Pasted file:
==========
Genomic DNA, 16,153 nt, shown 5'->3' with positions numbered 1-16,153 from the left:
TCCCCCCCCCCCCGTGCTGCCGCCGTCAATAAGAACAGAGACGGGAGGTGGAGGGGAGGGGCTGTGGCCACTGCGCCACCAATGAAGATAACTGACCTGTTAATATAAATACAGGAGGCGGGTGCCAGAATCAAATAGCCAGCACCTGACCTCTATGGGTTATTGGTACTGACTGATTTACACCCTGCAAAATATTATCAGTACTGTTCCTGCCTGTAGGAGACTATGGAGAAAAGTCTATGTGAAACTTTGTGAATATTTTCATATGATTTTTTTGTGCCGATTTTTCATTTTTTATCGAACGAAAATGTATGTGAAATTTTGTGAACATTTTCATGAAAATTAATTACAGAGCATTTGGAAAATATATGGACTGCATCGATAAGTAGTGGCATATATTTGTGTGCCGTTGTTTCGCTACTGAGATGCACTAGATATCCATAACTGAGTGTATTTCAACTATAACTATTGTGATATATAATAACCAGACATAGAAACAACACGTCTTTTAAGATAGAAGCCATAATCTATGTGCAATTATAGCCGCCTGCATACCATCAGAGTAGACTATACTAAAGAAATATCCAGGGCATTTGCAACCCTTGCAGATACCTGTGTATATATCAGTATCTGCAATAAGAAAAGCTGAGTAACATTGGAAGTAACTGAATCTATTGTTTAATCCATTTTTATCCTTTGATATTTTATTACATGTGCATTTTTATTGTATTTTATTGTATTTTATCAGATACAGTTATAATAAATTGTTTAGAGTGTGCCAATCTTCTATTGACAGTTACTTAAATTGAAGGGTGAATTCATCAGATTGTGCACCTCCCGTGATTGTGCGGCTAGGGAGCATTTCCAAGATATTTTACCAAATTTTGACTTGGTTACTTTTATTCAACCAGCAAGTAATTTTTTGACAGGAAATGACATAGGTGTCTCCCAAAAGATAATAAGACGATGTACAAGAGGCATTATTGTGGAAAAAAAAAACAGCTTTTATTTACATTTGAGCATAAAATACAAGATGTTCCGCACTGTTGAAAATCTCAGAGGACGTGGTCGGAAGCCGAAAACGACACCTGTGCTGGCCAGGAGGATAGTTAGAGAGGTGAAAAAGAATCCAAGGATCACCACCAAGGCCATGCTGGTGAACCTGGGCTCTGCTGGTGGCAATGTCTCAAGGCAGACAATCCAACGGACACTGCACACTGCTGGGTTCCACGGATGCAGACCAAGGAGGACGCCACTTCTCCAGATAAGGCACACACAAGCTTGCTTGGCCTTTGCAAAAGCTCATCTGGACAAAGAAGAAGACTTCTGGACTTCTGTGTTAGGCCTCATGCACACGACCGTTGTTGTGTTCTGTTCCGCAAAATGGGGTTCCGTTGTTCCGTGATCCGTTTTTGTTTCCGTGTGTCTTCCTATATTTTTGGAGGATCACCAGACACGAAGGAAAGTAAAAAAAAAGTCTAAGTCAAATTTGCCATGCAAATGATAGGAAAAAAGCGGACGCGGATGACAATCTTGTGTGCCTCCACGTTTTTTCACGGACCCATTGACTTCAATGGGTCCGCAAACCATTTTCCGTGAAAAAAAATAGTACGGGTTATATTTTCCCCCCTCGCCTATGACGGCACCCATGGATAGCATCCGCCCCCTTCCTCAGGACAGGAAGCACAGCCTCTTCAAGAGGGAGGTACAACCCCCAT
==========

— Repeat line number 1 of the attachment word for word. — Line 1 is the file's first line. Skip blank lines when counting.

Genomic DNA, 16,153 nt, shown 5'->3' with positions numbered 1-16,153 from the left: